This past week, a new rumor has surfaced stating that DICE is looking to move past 64-player matches in the upcoming Battlefield game set for release later this year (tentatively titled Battlefield 6), with the new game said to be aiming for 128 players in a single match!
- Related Reading: Rumor: Battlefield 6 to Feature F2P Elements, “Levolution on Steroids,” Stick to 4 Classes
Given how EA themselves has shared that Battlefield 2021 will “feature more players than ever before,” it seems like the rumor does have some merit. Now, the big question is: should DICE even do it? Or should the studio stick with 64-player matches?
While touting 128-player matches and how it’s the “biggest team-based, online multiplayer shooter ever” is a good marketing ploy, there are a lot of drawbacks to pushing for that big of a number. Looking at it, we here at MP1st decide to dive deeper and offer explanations on why featuring 128-player matches is a bad (and good) thing.
Chief among my concerns for this massive player count is due to tech. Sure, the PS5 and Xbox Series X might be capable of handling that many players in a single map and server, but honestly speaking, DICE has never been known to release bug-free, stable games at launch. Fans have grown accustomed to it, that any technical issues, the studio will iron it out in the coming weeks and months.
Now, imagine 128 players. On one map. On one server. It’s hard enough to pull this feat alone, but if you factor in that there will be vehicles, destruction (supposedly, a step up from Levolution even), different classes, equipment, physics data and the like — it’s technical nightmare waiting to happen.
Even if DICE can pull the technical side off, there’s still another problem…
Battlefield Players Not Going After the Fucking Objective
There’s a reason PTFO (Play the Fucking Objective) has been used so much for Battlefield games; it’s mostly due to Ricky Recons and MMG prone commandos (introduced in Battlefield 5), just sitting in one corner and just mining kills. It’s bad enough that in a 64-player match, sometimes more than 10 players in one team are bush wookies (snipers), but imagine a massive map that fits 128 players, and about half of that are just up in the hill sniping, waiting and just flat out not doing anything to help you win. Not only would it infuriate PTFO players, but that would make matches boring since I assume the map would be way bigger than your standard 32v32 match.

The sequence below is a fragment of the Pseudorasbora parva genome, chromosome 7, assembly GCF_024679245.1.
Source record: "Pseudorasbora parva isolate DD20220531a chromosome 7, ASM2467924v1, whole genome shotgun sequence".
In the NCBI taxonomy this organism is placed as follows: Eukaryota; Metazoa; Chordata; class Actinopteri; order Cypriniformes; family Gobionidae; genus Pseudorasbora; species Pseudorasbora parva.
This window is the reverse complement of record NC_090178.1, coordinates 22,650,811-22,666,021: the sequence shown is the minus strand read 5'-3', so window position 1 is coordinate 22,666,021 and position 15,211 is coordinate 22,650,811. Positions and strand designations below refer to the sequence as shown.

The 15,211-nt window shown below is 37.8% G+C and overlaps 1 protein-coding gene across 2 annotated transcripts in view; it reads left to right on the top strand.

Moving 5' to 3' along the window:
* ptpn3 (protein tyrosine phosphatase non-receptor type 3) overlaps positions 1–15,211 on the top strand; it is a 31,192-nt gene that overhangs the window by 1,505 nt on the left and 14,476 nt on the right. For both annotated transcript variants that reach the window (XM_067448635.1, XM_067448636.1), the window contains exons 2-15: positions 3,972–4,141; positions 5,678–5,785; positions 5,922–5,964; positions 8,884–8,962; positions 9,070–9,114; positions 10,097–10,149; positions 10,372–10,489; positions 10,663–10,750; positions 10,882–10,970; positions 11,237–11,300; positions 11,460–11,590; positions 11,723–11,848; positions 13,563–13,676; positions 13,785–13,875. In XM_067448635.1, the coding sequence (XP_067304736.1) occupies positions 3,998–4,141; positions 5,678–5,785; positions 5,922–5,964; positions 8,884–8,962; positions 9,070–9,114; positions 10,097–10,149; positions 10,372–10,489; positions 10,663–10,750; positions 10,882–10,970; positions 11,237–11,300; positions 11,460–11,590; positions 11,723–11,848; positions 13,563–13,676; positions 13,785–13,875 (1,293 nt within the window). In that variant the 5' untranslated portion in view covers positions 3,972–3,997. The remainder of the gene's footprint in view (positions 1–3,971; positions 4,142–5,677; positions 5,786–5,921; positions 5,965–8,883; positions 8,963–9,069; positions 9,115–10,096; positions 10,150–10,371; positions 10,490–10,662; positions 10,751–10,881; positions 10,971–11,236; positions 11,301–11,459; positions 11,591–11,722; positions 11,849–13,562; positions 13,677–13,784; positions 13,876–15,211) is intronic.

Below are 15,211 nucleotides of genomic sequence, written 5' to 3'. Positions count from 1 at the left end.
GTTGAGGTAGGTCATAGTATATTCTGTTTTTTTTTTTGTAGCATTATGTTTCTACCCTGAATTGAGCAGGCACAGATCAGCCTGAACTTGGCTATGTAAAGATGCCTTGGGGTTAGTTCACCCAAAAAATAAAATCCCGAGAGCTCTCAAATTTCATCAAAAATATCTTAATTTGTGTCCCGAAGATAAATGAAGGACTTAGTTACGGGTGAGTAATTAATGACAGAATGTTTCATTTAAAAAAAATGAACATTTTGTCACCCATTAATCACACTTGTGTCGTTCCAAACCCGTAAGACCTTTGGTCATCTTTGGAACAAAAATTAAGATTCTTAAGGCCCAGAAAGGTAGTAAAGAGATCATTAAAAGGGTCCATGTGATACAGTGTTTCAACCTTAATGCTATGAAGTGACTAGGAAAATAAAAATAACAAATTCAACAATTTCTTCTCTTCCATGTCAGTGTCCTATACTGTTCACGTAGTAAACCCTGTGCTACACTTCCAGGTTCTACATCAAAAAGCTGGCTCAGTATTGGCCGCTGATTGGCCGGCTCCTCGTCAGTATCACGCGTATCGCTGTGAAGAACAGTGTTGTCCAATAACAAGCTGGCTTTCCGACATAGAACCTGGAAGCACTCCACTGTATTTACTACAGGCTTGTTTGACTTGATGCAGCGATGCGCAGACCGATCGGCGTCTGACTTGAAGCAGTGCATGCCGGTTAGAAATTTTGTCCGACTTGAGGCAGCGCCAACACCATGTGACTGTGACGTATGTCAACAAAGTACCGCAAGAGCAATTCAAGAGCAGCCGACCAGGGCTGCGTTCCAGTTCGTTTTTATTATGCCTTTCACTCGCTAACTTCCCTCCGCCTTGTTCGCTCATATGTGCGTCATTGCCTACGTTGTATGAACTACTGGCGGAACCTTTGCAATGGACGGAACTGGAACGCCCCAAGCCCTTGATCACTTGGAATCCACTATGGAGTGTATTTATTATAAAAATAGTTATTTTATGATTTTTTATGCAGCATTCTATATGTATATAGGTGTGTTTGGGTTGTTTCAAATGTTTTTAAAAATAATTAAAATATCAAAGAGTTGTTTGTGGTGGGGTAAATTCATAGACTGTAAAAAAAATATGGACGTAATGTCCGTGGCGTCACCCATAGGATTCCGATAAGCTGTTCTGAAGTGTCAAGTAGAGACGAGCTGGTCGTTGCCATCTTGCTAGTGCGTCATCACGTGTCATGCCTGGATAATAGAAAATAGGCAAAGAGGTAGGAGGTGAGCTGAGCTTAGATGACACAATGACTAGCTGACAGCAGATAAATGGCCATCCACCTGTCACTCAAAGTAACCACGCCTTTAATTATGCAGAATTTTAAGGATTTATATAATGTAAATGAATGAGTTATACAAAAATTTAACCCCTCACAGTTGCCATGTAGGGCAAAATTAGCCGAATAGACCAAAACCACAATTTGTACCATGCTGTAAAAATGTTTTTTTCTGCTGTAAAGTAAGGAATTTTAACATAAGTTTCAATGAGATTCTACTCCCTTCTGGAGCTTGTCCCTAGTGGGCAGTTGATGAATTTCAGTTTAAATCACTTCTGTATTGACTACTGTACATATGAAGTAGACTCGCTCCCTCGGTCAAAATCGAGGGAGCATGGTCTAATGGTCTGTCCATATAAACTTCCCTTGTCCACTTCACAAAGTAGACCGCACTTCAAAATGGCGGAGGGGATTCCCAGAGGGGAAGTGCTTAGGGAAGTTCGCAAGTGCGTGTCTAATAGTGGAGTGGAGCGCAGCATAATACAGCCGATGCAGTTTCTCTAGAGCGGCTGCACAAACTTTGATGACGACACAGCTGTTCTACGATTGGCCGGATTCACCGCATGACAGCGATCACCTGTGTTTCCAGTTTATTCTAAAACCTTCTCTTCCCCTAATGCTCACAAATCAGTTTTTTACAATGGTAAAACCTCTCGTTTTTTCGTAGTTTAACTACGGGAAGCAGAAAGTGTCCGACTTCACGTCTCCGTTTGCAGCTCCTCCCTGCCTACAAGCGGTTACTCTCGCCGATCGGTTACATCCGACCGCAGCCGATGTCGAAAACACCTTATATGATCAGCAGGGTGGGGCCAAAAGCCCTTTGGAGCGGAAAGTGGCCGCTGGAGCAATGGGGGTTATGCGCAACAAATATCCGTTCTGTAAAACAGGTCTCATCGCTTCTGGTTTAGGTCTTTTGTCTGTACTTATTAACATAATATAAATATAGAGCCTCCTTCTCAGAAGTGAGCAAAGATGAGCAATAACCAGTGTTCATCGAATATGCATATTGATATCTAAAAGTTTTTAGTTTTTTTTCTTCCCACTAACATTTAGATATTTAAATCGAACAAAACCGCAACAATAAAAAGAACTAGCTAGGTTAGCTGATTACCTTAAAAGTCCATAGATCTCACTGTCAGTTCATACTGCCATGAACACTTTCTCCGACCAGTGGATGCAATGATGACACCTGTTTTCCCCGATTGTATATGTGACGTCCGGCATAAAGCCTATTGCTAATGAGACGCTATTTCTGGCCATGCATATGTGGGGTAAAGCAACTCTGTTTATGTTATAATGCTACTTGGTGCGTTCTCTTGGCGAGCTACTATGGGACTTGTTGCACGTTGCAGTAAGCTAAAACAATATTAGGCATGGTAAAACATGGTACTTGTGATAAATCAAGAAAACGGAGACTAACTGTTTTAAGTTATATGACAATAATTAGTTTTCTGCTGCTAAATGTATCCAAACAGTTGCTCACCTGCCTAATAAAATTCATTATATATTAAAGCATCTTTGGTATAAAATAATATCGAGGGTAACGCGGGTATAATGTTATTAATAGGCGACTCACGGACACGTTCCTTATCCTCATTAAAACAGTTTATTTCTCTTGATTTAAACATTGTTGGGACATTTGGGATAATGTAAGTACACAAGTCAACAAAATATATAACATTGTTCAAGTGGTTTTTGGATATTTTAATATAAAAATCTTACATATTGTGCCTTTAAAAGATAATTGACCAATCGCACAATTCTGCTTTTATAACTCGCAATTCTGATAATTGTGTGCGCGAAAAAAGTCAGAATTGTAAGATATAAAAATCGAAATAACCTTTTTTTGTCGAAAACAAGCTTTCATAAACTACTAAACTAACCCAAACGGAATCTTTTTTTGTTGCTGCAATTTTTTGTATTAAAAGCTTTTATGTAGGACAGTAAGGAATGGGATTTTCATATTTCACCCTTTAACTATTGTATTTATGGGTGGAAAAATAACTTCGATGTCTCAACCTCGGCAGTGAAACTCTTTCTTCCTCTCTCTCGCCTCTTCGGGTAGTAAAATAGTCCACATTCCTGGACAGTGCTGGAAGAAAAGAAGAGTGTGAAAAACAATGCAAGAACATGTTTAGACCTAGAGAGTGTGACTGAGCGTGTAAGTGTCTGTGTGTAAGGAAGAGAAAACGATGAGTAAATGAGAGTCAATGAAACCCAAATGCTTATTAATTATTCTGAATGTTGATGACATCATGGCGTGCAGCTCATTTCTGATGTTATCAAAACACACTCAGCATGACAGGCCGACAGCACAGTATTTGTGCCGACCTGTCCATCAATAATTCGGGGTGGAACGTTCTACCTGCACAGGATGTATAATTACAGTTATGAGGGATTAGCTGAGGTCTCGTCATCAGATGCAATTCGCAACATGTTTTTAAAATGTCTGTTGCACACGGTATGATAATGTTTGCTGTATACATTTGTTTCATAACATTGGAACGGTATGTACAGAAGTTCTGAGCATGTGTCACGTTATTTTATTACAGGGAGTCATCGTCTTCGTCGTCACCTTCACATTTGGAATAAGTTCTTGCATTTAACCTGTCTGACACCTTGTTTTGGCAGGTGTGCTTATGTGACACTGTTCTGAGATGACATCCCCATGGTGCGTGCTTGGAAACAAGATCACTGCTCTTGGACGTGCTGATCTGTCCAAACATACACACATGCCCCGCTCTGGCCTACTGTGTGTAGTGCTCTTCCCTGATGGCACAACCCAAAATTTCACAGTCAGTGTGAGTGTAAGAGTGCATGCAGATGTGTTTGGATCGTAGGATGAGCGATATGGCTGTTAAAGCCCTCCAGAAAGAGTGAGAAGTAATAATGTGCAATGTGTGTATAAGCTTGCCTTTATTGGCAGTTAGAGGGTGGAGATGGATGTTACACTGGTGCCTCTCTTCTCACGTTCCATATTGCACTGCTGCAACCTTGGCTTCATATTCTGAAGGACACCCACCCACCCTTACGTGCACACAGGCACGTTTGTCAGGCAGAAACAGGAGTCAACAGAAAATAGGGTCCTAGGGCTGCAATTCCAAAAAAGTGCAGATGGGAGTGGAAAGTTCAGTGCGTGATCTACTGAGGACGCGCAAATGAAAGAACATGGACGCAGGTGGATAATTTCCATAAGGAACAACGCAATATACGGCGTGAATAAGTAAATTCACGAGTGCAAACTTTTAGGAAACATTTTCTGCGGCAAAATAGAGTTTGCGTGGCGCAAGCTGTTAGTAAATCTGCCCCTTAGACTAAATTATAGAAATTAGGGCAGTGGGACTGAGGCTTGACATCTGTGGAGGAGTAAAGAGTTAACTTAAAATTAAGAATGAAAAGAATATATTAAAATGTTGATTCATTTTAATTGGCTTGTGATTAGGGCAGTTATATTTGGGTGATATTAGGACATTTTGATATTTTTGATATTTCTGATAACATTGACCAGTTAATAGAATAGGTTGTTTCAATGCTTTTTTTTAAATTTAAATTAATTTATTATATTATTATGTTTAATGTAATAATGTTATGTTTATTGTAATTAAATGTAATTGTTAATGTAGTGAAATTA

If you’ve ever played Operation Metro or Operation Locker in past Battlefield games, you’ll know how chaotic these matches are when player counts are increased. Sure, these are “meat grinder” maps, and are seen as full-on chaos, but imagine playing these same kinds of maps and it’s 64v64! Granted, that might be fun as well, but given how the Battlefield population tend to play these maps over and over (and I plead guilty to be one of those people), prepare for 128-player meat grinds the moment these maps become available.
- Related Reading: DICE LA Working on a Battlefield Game Confirmed
While it seems we’re (or I am) against the Battlefield franchise progressing, we can’t end this discussion without mentioning why featuring 128-player matches is a good thing.
This Is the Natural Progression for the Franchise
With the Battlefield franchise featuring infantry and vehicular combat, and destructible environments, the natural progression would be to in increase the player count, since, well, that’s about it. Adding weather changes has been done in the franchise before, large-scale destruction has been seen too. And the devs can’t put dozens of vehicles on the map available at any one time or it would seriously hurt game balance. In that sense, the only sensible thing with the more powerful tech we have now is to increase the player count.
Warzone Proved Large Scale Can Work
Like it or not, Call of Duty Warzone not only revitalized the Call of Duty franchise, but it’s also the shot in the arm large scale shooters needed. The F2P battle royale game features 150 players, and this included vehicles in matches well. While there are no destructible environments, and the dynamics of a battle royale game are vastly different from that of a Battlefield game, it proved that matches featuring that big of a player count can work. Add in how internet service, networks and net speeds are now, it also proved that from a connection perspective, players around the world were ready for something this massive.
It Can Prove to Be a Game-Changer and a Prime Marketing Tool
If Battlefield 6 indeed features 128-player matches, expect EA to use that as one of the game’s primary marketing features. “128-player matches with destructible environments” does have a nice ring to it, no?
Aside from that though, if this does happen and it works, this could be the big leap the franchise needs to sort of “reboot” itself after Battlefield 5’s missteps. If pulled successfully, this will not only usher in a new era of Battlefield games, but a new standard for large scale multiplayer shooters in general.
That’s about it from us. What’s your take? Do you want to see 128-player matches in Battlefield 6 or do you want DICE to stick to 64-players? Sound off in the comments below.